Initially the money available was small beer compared to other sports around the globe like Golf, Tennis, American football, basketball, soccer and baseball, however it was a step in the right direction and a good player could make a reasonable living playing top level Rugby Union.

These days the most money is available in France and Britain and many of our talented players end up in one of the professional competitions up that way. Many NZ ers feared this would decimate our game because due to our small population the same level of payments simply aren't available in New Zealand . So far this hasn't happened and the pull and mana of the black jersey and also for the 5 regional franchises keeps enough good players at home to maintain the All Black position as the most consistent team in the game.

There had been some controversial moments around player payments, one example being the speculation around a "rebel" tour to our great rivals South Africa by the New Zealand Cavalliers in 1986. This tour was arranged by players after the official All Blacks tour was cancelled by the NZ rugby union due to the apartheid political system in South Africa at the time.

South Africa was starved of international play due to apartheid and were hugely disappointed when the official tour was cancelled. Rumours are that these players, mostly current All Blacks, received large payments from South Africa to play over there.

Thankfully that dark period in history is behind us and we continue to treasure the rivalry between these 2 great rugby nations.

Cold Toes and no Quarter.

In New Zealand, Rugby Union is far and away the predominant winter sport, other sports like Rugby League, soccer , Basketball and hockey were seen as poor cousins to "The game". It was (and still is really) utterly male dominated (although the women's competition has grown markedly in the last 20 years) and the majority of the countries best and toughest athletes play the game.

The game is played hard but mostly fair and if a forward comes off the field without some sprig marks somewhere on the body or some obvious physical testament to hard graft they are likely to be given a hard time for not getting in amongst it. The "pretty boys" in the backs could often escape this and there was constant friendly banter between the backs and forwards as to who was the most valuable to the game. Opposing teams would tear into each other asking and expecting no quarter on the field, but would happily mix and socialise after the game was over, "what happens on the field, stays on the field" (mostly)...

Players start young, I can still remember at an early age, around 8 yrs old, playing in bare feet on a field covered in crisp, frozen, frosty grass at 8.00 in the morning, I think that's why we could run so fast !!. With the numbers of kids playing the game we had to start early because there were so many games to get through. I can remember the anticipation and excitement of playing on Saturday mornings, the sheer joy of scoring a try to just being able to let loose all of the childhood energy. And of course as you got older your games started later in the mornings so not so much frost around.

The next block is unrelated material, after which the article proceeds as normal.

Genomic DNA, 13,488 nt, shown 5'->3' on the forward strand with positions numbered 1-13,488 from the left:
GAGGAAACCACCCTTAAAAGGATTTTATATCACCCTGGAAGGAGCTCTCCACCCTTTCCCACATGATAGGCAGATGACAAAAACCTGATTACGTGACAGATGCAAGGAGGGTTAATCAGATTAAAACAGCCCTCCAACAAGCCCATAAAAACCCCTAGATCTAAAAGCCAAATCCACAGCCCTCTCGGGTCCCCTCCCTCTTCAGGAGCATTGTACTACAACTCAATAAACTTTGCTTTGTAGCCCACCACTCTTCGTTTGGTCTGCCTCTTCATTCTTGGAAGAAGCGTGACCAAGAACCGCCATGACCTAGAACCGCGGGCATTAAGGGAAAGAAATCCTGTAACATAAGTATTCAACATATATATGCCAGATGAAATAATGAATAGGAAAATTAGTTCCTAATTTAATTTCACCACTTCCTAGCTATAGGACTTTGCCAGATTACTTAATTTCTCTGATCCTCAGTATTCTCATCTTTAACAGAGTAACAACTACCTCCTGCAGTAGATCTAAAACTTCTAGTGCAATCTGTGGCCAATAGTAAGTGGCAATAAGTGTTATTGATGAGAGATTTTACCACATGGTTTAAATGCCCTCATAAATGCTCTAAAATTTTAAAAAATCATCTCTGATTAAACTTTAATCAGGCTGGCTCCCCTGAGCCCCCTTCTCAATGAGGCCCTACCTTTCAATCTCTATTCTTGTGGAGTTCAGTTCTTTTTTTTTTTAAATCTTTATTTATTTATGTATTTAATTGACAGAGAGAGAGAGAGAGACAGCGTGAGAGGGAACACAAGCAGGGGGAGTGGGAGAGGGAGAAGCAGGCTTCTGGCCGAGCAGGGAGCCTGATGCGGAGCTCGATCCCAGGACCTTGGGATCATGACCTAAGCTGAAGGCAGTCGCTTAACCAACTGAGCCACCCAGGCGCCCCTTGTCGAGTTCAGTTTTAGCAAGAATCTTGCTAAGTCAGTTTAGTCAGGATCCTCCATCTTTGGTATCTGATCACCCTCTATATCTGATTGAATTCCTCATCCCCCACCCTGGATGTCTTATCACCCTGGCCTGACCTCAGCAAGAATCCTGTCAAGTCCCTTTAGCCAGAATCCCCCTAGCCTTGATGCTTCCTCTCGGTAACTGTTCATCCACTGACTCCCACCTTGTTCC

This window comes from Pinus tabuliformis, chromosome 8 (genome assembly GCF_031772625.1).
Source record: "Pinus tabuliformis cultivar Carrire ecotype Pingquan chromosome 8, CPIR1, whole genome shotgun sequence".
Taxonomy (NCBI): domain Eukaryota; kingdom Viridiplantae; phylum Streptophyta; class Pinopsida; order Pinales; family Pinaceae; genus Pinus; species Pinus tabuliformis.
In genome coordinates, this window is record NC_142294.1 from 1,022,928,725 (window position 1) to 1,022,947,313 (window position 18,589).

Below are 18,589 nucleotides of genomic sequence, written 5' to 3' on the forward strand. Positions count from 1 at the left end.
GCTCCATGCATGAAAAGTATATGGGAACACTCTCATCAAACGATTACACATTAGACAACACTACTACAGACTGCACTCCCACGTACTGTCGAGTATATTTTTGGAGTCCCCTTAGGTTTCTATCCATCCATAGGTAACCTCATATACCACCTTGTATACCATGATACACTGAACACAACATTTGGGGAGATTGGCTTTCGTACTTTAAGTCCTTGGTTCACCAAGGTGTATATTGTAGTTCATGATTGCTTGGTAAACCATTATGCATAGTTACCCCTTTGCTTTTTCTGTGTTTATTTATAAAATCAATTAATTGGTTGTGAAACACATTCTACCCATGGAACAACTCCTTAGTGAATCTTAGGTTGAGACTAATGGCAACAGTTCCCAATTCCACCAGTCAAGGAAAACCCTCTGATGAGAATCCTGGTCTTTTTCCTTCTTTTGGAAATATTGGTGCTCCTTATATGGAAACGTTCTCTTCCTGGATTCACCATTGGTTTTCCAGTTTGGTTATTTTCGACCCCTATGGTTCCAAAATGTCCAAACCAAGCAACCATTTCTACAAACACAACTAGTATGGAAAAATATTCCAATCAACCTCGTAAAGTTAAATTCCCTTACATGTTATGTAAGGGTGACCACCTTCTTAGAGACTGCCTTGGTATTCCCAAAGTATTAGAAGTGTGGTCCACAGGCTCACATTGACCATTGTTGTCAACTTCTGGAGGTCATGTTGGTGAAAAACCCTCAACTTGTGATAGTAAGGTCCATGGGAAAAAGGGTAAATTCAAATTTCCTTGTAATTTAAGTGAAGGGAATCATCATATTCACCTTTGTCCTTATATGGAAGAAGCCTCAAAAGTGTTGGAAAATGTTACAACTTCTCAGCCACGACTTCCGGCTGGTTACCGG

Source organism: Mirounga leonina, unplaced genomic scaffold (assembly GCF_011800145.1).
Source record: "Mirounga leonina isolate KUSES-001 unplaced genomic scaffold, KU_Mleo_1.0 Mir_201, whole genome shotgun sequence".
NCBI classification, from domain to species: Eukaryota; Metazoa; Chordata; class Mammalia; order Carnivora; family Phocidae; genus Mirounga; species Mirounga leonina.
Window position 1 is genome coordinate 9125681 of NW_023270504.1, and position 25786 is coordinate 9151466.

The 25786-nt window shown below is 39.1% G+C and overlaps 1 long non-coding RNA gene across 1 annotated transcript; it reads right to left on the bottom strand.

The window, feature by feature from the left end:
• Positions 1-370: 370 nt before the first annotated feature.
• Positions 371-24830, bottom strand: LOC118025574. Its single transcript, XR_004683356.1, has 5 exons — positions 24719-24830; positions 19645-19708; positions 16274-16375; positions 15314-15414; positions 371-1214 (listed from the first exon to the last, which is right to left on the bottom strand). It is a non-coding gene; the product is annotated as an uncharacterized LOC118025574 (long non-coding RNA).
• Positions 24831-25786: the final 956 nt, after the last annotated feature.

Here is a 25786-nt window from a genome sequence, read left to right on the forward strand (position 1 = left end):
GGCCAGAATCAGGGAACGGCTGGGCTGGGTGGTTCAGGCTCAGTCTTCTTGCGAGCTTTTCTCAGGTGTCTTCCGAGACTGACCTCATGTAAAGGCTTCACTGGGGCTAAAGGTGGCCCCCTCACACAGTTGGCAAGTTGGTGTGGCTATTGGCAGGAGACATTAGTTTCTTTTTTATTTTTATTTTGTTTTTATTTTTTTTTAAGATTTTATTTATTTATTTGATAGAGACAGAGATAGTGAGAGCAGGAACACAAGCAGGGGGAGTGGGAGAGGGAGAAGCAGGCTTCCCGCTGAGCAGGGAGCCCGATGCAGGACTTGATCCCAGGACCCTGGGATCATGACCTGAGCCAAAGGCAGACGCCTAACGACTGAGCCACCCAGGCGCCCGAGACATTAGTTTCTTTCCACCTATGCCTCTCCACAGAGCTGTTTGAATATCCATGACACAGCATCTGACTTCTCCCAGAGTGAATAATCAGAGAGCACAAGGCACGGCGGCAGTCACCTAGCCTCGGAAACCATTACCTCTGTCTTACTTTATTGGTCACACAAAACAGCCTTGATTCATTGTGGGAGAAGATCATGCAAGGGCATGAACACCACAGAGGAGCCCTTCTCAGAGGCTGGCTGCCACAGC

The Real Enjoyment of the Game in its Purest Form

Pure Happiness Playing the Game
Pure Happiness Playing the Game

The Mighty All Blacks

Well, where can I start, our beloved All Blacks, the embodiment of Kiwi manhood and masculinity without argument the most successful international sports team, in any sport, in the world with a 76% winning record. They have a better winning percentage against all of the best teams, they have a 100% record against 9 of the top 15 teams worldwide, quite simply they are awesome.

Because of the depth of penetration into our society for over 100 years the All Blacks have maintained a level of skill and tenacity that has built an aura of invincibility which is worth points before they even take the field. Whether opposing teams care to admit it or not there is an aura about the All Blacks, built up over the years by the sheer hardness and skill they display and the ability to somehow win games they maybe shouldn't have.

When we look back we see national heroes that are household names, People like George Nepia, Don Clarke, Colin (pinetree) Meads, Michael Jones and our current god and modern time gentleman Richie McCaw. Tough buggers like Kevin Skinner who tamed the 1956 Springboks and the unfortunate Kieth Murdock (some say the strongest prop forward to ever don the black jersey) whose life was changed forever when he was sent home from Wales when he decked a security guard after a night out post match.

Every young rugby playing boy aspires to be an all black one day.

Anyhow i could go on endlessly about the All Blacks but I'm sure you get the picture, they are a unique phenomenon in world sport, from their pre match Haka wardance to their sheer determination to win every game. They are defending World Cup champions and # ! ranked team in the game and have managed to keep their noses ahead of the pack with their winning ability and attitude. I can't wait for the world Cup which starts 18 September and runs until the final on 31 October, it's going to be very tough with a clutch of teams, South Africa, Ireland, Australia, France, England all valid contenders. But I'm confident the AB's will come through and maintain their rightful place as Number 1.

The Great Jonah Lomu Shows His Class


You will have to excuse my enthusiasm for this subject but the more I got into this article the more I felt I could rave on indefinitely. Anyhow thank you for taking the time to read the blog and I hope this has given you an insight to the game they play in heaven.